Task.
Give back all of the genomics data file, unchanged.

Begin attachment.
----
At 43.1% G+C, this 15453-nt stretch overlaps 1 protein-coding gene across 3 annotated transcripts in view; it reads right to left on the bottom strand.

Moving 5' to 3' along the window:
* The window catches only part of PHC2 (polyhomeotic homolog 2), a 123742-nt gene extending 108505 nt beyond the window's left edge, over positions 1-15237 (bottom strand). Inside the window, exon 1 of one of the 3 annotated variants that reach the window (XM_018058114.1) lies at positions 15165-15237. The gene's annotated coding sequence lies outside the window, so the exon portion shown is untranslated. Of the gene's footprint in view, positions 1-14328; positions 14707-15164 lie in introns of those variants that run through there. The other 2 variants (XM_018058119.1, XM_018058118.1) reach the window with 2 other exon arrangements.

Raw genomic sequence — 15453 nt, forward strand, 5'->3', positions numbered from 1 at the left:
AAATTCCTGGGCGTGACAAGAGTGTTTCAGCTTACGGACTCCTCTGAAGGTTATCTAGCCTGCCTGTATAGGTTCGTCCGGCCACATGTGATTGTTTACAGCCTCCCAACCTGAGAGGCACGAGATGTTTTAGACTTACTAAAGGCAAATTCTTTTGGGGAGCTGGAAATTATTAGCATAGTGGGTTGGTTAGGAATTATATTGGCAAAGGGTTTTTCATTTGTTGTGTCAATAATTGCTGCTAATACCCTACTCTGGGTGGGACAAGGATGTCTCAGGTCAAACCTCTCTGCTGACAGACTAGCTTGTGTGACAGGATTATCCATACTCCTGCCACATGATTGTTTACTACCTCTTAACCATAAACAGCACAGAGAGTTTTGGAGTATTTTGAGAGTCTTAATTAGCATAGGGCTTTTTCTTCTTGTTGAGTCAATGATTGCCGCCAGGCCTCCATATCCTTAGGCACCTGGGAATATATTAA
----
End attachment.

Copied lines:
At 43.1% G+C, this 15453-nt stretch overlaps 1 protein-coding gene across 3 annotated transcripts in view; it reads right to left on the bottom strand.

Moving 5' to 3' along the window:
* The window catches only part of PHC2 (polyhomeotic homolog 2), a 123742-nt gene extending 108505 nt beyond the window's left edge, over positions 1-15237 (bottom strand). Inside the window, exon 1 of one of the 3 annotated variants that reach the window (XM_018058114.1) lies at positions 15165-15237. The gene's annotated coding sequence lies outside the window, so the exon portion shown is untranslated. Of the gene's footprint in view, positions 1-14328; positions 14707-15164 lie in introns of those variants that run through there. The other 2 variants (XM_018058119.1, XM_018058118.1) reach the window with 2 other exon arrangements.

Raw genomic sequence — 15453 nt, forward strand, 5'->3', positions numbered from 1 at the left:
AAATTCCTGGGCGTGACAAGAGTGTTTCAGCTTACGGACTCCTCTGAAGGTTATCTAGCCTGCCTGTATAGGTTCGTCCGGCCACATGTGATTGTTTACAGCCTCCCAACCTGAGAGGCACGAGATGTTTTAGACTTACTAAAGGCAAATTCTTTTGGGGAGCTGGAAATTATTAGCATAGTGGGTTGGTTAGGAATTATATTGGCAAAGGGTTTTTCATTTGTTGTGTCAATAATTGCTGCTAATACCCTACTCTGGGTGGGACAAGGATGTCTCAGGTCAAACCTCTCTGCTGACAGACTAGCTTGTGTGACAGGATTATCCATACTCCTGCCACATGATTGTTTACTACCTCTTAACCATAAACAGCACAGAGAGTTTTGGAGTATTTTGAGAGTCTTAATTAGCATAGGGCTTTTTCTTCTTGTTGAGTCAATGATTGCCGCCAGGCCTCCATATCCTTAGGCACCTGGGAATATATTAA